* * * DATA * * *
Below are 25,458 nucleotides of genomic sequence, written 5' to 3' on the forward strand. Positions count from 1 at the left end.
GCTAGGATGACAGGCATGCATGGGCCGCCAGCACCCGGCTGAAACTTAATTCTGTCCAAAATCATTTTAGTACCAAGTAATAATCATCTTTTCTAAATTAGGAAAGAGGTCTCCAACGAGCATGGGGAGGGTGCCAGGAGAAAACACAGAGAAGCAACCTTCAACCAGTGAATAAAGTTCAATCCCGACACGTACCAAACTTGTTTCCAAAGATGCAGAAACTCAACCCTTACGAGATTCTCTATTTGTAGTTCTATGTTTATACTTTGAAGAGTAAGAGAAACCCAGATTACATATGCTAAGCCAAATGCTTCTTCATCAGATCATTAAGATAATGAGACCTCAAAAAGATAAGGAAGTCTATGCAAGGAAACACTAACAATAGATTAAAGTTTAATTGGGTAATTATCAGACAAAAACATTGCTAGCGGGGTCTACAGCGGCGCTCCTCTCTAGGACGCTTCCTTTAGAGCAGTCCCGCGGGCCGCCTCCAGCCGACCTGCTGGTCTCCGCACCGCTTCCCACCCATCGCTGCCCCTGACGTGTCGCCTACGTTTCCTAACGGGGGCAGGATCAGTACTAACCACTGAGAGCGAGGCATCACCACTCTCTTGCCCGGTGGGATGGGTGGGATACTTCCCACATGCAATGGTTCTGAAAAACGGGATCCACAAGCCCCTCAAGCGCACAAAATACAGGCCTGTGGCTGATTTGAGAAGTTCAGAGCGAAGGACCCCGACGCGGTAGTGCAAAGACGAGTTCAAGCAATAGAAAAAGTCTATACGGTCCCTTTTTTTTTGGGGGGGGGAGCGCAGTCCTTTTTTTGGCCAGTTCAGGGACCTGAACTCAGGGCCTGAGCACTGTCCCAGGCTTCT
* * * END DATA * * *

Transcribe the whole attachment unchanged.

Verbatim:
Below are 25,458 nucleotides of genomic sequence, written 5' to 3' on the forward strand. Positions count from 1 at the left end.
GCTAGGATGACAGGCATGCATGGGCCGCCAGCACCCGGCTGAAACTTAATTCTGTCCAAAATCATTTTAGTACCAAGTAATAATCATCTTTTCTAAATTAGGAAAGAGGTCTCCAACGAGCATGGGGAGGGTGCCAGGAGAAAACACAGAGAAGCAACCTTCAACCAGTGAATAAAGTTCAATCCCGACACGTACCAAACTTGTTTCCAAAGATGCAGAAACTCAACCCTTACGAGATTCTCTATTTGTAGTTCTATGTTTATACTTTGAAGAGTAAGAGAAACCCAGATTACATATGCTAAGCCAAATGCTTCTTCATCAGATCATTAAGATAATGAGACCTCAAAAAGATAAGGAAGTCTATGCAAGGAAACACTAACAATAGATTAAAGTTTAATTGGGTAATTATCAGACAAAAACATTGCTAGCGGGGTCTACAGCGGCGCTCCTCTCTAGGACGCTTCCTTTAGAGCAGTCCCGCGGGCCGCCTCCAGCCGACCTGCTGGTCTCCGCACCGCTTCCCACCCATCGCTGCCCCTGACGTGTCGCCTACGTTTCCTAACGGGGGCAGGATCAGTACTAACCACTGAGAGCGAGGCATCACCACTCTCTTGCCCGGTGGGATGGGTGGGATACTTCCCACATGCAATGGTTCTGAAAAACGGGATCCACAAGCCCCTCAAGCGCACAAAATACAGGCCTGTGGCTGATTTGAGAAGTTCAGAGCGAAGGACCCCGACGCGGTAGTGCAAAGACGAGTTCAAGCAATAGAAAAAGTCTATACGGTCCCTTTTTTTTTGGGGGGGGGAGCGCAGTCCTTTTTTTGGCCAGTTCAGGGACCTGAACTCAGGGCCTGAGCACTGTCCCAGGCTTCT